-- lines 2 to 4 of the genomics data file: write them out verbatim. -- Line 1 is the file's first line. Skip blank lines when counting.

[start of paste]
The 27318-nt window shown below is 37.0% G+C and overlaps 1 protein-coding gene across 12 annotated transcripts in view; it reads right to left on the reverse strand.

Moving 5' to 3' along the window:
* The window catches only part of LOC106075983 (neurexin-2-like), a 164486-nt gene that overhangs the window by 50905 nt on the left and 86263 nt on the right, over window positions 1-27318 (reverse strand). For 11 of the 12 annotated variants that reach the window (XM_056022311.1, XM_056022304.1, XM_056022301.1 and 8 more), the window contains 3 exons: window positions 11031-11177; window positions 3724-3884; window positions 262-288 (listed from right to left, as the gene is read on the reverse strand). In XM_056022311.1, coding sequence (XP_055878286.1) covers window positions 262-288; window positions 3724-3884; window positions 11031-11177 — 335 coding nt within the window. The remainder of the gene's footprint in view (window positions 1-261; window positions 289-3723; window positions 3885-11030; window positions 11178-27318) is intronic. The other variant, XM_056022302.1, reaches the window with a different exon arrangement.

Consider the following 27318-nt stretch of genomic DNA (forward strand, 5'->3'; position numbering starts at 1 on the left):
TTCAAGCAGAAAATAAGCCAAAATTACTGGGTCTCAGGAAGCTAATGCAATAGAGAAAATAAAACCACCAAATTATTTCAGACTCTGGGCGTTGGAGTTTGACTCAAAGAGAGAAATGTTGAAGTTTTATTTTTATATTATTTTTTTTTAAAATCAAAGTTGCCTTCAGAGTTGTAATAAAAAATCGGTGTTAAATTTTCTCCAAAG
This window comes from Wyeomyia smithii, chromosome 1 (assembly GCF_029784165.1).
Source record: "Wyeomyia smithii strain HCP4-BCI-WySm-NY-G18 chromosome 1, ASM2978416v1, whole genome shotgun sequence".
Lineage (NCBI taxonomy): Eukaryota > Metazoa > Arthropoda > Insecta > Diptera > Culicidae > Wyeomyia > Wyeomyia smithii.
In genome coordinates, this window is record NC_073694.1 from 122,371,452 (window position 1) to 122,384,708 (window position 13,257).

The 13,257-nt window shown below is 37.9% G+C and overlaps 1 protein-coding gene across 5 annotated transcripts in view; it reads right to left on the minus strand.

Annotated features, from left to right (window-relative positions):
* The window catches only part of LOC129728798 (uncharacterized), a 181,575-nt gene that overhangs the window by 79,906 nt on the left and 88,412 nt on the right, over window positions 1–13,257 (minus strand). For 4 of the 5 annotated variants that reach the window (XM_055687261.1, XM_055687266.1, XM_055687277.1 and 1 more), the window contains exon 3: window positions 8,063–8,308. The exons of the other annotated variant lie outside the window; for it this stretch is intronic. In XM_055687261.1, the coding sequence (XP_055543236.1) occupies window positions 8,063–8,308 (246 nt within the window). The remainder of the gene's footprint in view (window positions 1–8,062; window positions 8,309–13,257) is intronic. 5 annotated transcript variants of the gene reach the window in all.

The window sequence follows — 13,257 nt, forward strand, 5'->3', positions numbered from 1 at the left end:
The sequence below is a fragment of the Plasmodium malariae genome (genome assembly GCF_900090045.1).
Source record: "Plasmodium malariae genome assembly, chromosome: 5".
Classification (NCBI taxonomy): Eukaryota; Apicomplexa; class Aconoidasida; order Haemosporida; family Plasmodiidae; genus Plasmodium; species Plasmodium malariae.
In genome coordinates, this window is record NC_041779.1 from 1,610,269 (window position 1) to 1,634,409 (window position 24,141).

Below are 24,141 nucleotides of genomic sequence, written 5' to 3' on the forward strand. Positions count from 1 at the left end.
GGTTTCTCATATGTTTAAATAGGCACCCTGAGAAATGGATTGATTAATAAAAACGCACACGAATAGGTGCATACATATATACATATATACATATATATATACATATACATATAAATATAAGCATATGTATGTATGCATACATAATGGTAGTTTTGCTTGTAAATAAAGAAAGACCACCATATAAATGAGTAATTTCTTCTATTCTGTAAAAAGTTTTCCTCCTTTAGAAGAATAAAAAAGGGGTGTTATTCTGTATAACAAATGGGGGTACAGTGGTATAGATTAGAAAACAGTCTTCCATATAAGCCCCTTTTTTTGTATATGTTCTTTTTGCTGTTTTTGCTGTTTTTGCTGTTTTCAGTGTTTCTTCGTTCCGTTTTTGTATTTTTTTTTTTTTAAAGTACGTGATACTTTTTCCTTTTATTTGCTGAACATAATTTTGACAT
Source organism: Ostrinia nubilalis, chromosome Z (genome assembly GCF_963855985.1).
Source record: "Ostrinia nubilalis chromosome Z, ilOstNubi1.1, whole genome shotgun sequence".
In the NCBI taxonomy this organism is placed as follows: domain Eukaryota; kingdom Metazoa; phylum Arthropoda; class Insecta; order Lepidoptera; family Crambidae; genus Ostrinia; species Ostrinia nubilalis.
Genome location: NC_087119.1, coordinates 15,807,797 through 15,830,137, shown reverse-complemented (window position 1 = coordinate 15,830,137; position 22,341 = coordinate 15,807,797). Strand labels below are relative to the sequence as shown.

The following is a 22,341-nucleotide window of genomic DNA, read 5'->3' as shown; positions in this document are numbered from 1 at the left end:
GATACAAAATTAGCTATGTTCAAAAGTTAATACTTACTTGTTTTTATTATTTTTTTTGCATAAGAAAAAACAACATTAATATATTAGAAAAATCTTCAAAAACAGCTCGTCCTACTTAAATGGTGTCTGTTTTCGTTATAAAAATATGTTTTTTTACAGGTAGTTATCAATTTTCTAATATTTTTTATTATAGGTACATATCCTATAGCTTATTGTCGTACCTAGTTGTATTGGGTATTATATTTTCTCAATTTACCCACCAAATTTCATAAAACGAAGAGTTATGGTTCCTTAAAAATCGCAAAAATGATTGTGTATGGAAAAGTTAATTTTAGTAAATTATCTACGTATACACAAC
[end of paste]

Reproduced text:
Moving 5' to 3' along the window:
* The window catches only part of LOC106075983 (neurexin-2-like), a 164486-nt gene that overhangs the window by 50905 nt on the left and 86263 nt on the right, over window positions 1-27318 (reverse strand). For 11 of the 12 annotated variants that reach the window (XM_056022311.1, XM_056022304.1, XM_056022301.1 and 8 more), the window contains 3 exons: window positions 11031-11177; window positions 3724-3884; window positions 262-288 (listed from right to left, as the gene is read on the reverse strand). In XM_056022311.1, coding sequence (XP_055878286.1) covers window positions 262-288; window positions 3724-3884; window positions 11031-11177 — 335 coding nt within the window. The remainder of the gene's footprint in view (window positions 1-261; window positions 289-3723; window positions 3885-11030; window positions 11178-27318) is intronic. The other variant, XM_056022302.1, reaches the window with a different exon arrangement.

Consider the following 27318-nt stretch of genomic DNA (forward strand, 5'->3'; position numbering starts at 1 on the left):